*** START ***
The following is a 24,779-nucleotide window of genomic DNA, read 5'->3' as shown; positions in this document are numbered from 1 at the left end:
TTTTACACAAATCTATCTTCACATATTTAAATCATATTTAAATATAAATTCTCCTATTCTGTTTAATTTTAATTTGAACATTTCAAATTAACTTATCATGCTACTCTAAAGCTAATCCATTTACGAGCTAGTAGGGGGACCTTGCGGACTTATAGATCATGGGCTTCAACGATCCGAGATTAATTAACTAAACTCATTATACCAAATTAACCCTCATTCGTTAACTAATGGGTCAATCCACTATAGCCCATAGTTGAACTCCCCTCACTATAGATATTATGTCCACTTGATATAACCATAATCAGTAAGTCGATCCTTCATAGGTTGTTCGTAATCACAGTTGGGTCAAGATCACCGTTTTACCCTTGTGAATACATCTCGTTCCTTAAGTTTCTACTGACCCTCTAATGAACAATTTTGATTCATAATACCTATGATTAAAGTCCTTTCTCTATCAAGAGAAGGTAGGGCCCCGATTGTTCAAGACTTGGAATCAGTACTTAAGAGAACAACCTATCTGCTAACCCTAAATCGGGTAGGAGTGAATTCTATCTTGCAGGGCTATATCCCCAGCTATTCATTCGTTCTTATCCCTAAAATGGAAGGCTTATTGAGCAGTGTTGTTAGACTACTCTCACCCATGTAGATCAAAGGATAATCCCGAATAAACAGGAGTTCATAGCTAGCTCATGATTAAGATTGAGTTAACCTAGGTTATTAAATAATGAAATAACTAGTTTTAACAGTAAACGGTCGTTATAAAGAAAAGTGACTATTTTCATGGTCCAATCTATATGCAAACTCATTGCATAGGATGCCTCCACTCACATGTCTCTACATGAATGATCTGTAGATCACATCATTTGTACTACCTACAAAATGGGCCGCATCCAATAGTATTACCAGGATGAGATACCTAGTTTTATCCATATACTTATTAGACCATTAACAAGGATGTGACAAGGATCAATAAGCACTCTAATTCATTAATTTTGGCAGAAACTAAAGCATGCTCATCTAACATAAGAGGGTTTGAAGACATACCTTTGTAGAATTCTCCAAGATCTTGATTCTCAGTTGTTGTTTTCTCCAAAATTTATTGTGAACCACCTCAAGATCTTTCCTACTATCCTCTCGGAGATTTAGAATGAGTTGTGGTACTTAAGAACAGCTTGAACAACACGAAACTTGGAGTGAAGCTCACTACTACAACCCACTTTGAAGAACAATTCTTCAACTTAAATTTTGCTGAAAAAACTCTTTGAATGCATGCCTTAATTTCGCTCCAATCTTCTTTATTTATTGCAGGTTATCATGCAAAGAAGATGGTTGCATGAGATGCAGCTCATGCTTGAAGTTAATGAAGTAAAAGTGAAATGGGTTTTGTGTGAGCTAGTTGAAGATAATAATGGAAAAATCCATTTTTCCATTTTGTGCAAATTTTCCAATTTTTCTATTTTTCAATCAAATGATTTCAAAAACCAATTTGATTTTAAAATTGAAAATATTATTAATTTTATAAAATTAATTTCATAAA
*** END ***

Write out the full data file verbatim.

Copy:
The following is a 24,779-nucleotide window of genomic DNA, read 5'->3' as shown; positions in this document are numbered from 1 at the left end:
TTTTACACAAATCTATCTTCACATATTTAAATCATATTTAAATATAAATTCTCCTATTCTGTTTAATTTTAATTTGAACATTTCAAATTAACTTATCATGCTACTCTAAAGCTAATCCATTTACGAGCTAGTAGGGGGACCTTGCGGACTTATAGATCATGGGCTTCAACGATCCGAGATTAATTAACTAAACTCATTATACCAAATTAACCCTCATTCGTTAACTAATGGGTCAATCCACTATAGCCCATAGTTGAACTCCCCTCACTATAGATATTATGTCCACTTGATATAACCATAATCAGTAAGTCGATCCTTCATAGGTTGTTCGTAATCACAGTTGGGTCAAGATCACCGTTTTACCCTTGTGAATACATCTCGTTCCTTAAGTTTCTACTGACCCTCTAATGAACAATTTTGATTCATAATACCTATGATTAAAGTCCTTTCTCTATCAAGAGAAGGTAGGGCCCCGATTGTTCAAGACTTGGAATCAGTACTTAAGAGAACAACCTATCTGCTAACCCTAAATCGGGTAGGAGTGAATTCTATCTTGCAGGGCTATATCCCCAGCTATTCATTCGTTCTTATCCCTAAAATGGAAGGCTTATTGAGCAGTGTTGTTAGACTACTCTCACCCATGTAGATCAAAGGATAATCCCGAATAAACAGGAGTTCATAGCTAGCTCATGATTAAGATTGAGTTAACCTAGGTTATTAAATAATGAAATAACTAGTTTTAACAGTAAACGGTCGTTATAAAGAAAAGTGACTATTTTCATGGTCCAATCTATATGCAAACTCATTGCATAGGATGCCTCCACTCACATGTCTCTACATGAATGATCTGTAGATCACATCATTTGTACTACCTACAAAATGGGCCGCATCCAATAGTATTACCAGGATGAGATACCTAGTTTTATCCATATACTTATTAGACCATTAACAAGGATGTGACAAGGATCAATAAGCACTCTAATTCATTAATTTTGGCAGAAACTAAAGCATGCTCATCTAACATAAGAGGGTTTGAAGACATACCTTTGTAGAATTCTCCAAGATCTTGATTCTCAGTTGTTGTTTTCTCCAAAATTTATTGTGAACCACCTCAAGATCTTTCCTACTATCCTCTCGGAGATTTAGAATGAGTTGTGGTACTTAAGAACAGCTTGAACAACACGAAACTTGGAGTGAAGCTCACTACTACAACCCACTTTGAAGAACAATTCTTCAACTTAAATTTTGCTGAAAAAACTCTTTGAATGCATGCCTTAATTTCGCTCCAATCTTCTTTATTTATTGCAGGTTATCATGCAAAGAAGATGGTTGCATGAGATGCAGCTCATGCTTGAAGTTAATGAAGTAAAAGTGAAATGGGTTTTGTGTGAGCTAGTTGAAGATAATAATGGAAAAATCCATTTTTCCATTTTGTGCAAATTTTCCAATTTTTCTATTTTTCAATCAAATGATTTCAAAAACCAATTTGATTTTAAAATTGAAAATATTATTAATTTTATAAAATTAATTTCATAAA